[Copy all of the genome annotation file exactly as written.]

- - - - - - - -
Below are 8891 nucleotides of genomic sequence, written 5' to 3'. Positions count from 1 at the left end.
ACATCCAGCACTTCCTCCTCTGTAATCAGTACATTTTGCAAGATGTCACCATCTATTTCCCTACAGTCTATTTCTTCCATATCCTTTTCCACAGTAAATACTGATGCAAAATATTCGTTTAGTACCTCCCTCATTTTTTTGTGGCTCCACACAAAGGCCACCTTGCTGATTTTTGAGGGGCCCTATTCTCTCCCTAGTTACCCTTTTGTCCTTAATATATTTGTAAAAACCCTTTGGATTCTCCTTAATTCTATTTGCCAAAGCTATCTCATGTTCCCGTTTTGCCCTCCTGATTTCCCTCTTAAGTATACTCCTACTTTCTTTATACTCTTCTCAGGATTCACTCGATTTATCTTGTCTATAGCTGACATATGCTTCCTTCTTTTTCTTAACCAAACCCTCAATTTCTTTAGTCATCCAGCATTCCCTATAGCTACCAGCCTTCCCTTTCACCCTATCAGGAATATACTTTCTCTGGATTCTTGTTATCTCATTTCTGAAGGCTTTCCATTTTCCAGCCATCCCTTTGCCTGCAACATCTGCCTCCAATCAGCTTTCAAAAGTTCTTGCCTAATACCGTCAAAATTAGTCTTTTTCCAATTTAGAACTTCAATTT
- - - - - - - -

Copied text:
Below are 8891 nucleotides of genomic sequence, written 5' to 3'. Positions count from 1 at the left end.
ACATCCAGCACTTCCTCCTCTGTAATCAGTACATTTTGCAAGATGTCACCATCTATTTCCCTACAGTCTATTTCTTCCATATCCTTTTCCACAGTAAATACTGATGCAAAATATTCGTTTAGTACCTCCCTCATTTTTTTGTGGCTCCACACAAAGGCCACCTTGCTGATTTTTGAGGGGCCCTATTCTCTCCCTAGTTACCCTTTTGTCCTTAATATATTTGTAAAAACCCTTTGGATTCTCCTTAATTCTATTTGCCAAAGCTATCTCATGTTCCCGTTTTGCCCTCCTGATTTCCCTCTTAAGTATACTCCTACTTTCTTTATACTCTTCTCAGGATTCACTCGATTTATCTTGTCTATAGCTGACATATGCTTCCTTCTTTTTCTTAACCAAACCCTCAATTTCTTTAGTCATCCAGCATTCCCTATAGCTACCAGCCTTCCCTTTCACCCTATCAGGAATATACTTTCTCTGGATTCTTGTTATCTCATTTCTGAAGGCTTTCCATTTTCCAGCCATCCCTTTGCCTGCAACATCTGCCTCCAATCAGCTTTCAAAAGTTCTTGCCTAATACCGTCAAAATTAGTCTTTTTCCAATTTAGAACTTCAATTT